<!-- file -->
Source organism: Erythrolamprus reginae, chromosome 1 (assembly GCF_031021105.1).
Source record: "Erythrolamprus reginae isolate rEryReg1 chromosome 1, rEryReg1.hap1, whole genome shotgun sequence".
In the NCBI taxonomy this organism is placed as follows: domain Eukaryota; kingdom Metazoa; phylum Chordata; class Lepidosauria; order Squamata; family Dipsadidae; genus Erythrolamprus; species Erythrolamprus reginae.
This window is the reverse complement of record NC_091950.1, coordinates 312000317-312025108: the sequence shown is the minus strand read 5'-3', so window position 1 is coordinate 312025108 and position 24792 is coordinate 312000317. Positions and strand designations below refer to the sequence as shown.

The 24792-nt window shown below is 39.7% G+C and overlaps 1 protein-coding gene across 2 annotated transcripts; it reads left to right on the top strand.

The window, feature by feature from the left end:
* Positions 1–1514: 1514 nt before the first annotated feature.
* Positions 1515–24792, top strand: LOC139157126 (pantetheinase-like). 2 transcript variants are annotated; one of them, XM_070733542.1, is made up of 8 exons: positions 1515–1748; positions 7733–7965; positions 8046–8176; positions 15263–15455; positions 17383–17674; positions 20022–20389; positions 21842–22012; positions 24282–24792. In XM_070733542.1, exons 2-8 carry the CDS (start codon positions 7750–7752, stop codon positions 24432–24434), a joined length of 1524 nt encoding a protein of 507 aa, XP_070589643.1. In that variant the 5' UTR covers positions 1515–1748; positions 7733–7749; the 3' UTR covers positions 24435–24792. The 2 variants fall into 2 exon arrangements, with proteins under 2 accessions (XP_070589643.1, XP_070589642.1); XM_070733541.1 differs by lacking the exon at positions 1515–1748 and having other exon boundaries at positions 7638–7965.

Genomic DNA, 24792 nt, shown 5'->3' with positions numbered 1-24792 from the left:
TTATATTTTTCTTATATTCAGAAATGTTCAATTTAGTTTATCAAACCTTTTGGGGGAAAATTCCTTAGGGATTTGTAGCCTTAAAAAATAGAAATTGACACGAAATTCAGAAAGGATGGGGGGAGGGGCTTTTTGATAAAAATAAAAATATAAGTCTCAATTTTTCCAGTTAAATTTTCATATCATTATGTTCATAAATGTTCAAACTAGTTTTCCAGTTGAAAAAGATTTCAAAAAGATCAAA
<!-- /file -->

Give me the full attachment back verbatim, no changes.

Source organism: Erythrolamprus reginae, chromosome 1 (assembly GCF_031021105.1).
Source record: "Erythrolamprus reginae isolate rEryReg1 chromosome 1, rEryReg1.hap1, whole genome shotgun sequence".
In the NCBI taxonomy this organism is placed as follows: domain Eukaryota; kingdom Metazoa; phylum Chordata; class Lepidosauria; order Squamata; family Dipsadidae; genus Erythrolamprus; species Erythrolamprus reginae.
This window is the reverse complement of record NC_091950.1, coordinates 312000317-312025108: the sequence shown is the minus strand read 5'-3', so window position 1 is coordinate 312025108 and position 24792 is coordinate 312000317. Positions and strand designations below refer to the sequence as shown.

The 24792-nt window shown below is 39.7% G+C and overlaps 1 protein-coding gene across 2 annotated transcripts; it reads left to right on the top strand.

The window, feature by feature from the left end:
* Positions 1–1514: 1514 nt before the first annotated feature.
* Positions 1515–24792, top strand: LOC139157126 (pantetheinase-like). 2 transcript variants are annotated; one of them, XM_070733542.1, is made up of 8 exons: positions 1515–1748; positions 7733–7965; positions 8046–8176; positions 15263–15455; positions 17383–17674; positions 20022–20389; positions 21842–22012; positions 24282–24792. In XM_070733542.1, exons 2-8 carry the CDS (start codon positions 7750–7752, stop codon positions 24432–24434), a joined length of 1524 nt encoding a protein of 507 aa, XP_070589643.1. In that variant the 5' UTR covers positions 1515–1748; positions 7733–7749; the 3' UTR covers positions 24435–24792. The 2 variants fall into 2 exon arrangements, with proteins under 2 accessions (XP_070589643.1, XP_070589642.1); XM_070733541.1 differs by lacking the exon at positions 1515–1748 and having other exon boundaries at positions 7638–7965.

Genomic DNA, 24792 nt, shown 5'->3' with positions numbered 1-24792 from the left:
TTATATTTTTCTTATATTCAGAAATGTTCAATTTAGTTTATCAAACCTTTTGGGGGAAAATTCCTTAGGGATTTGTAGCCTTAAAAAATAGAAATTGACACGAAATTCAGAAAGGATGGGGGGAGGGGCTTTTTGATAAAAATAAAAATATAAGTCTCAATTTTTCCAGTTAAATTTTCATATCATTATGTTCATAAATGTTCAAACTAGTTTTCCAGTTGAAAAAGATTTCAAAAAGATCAAA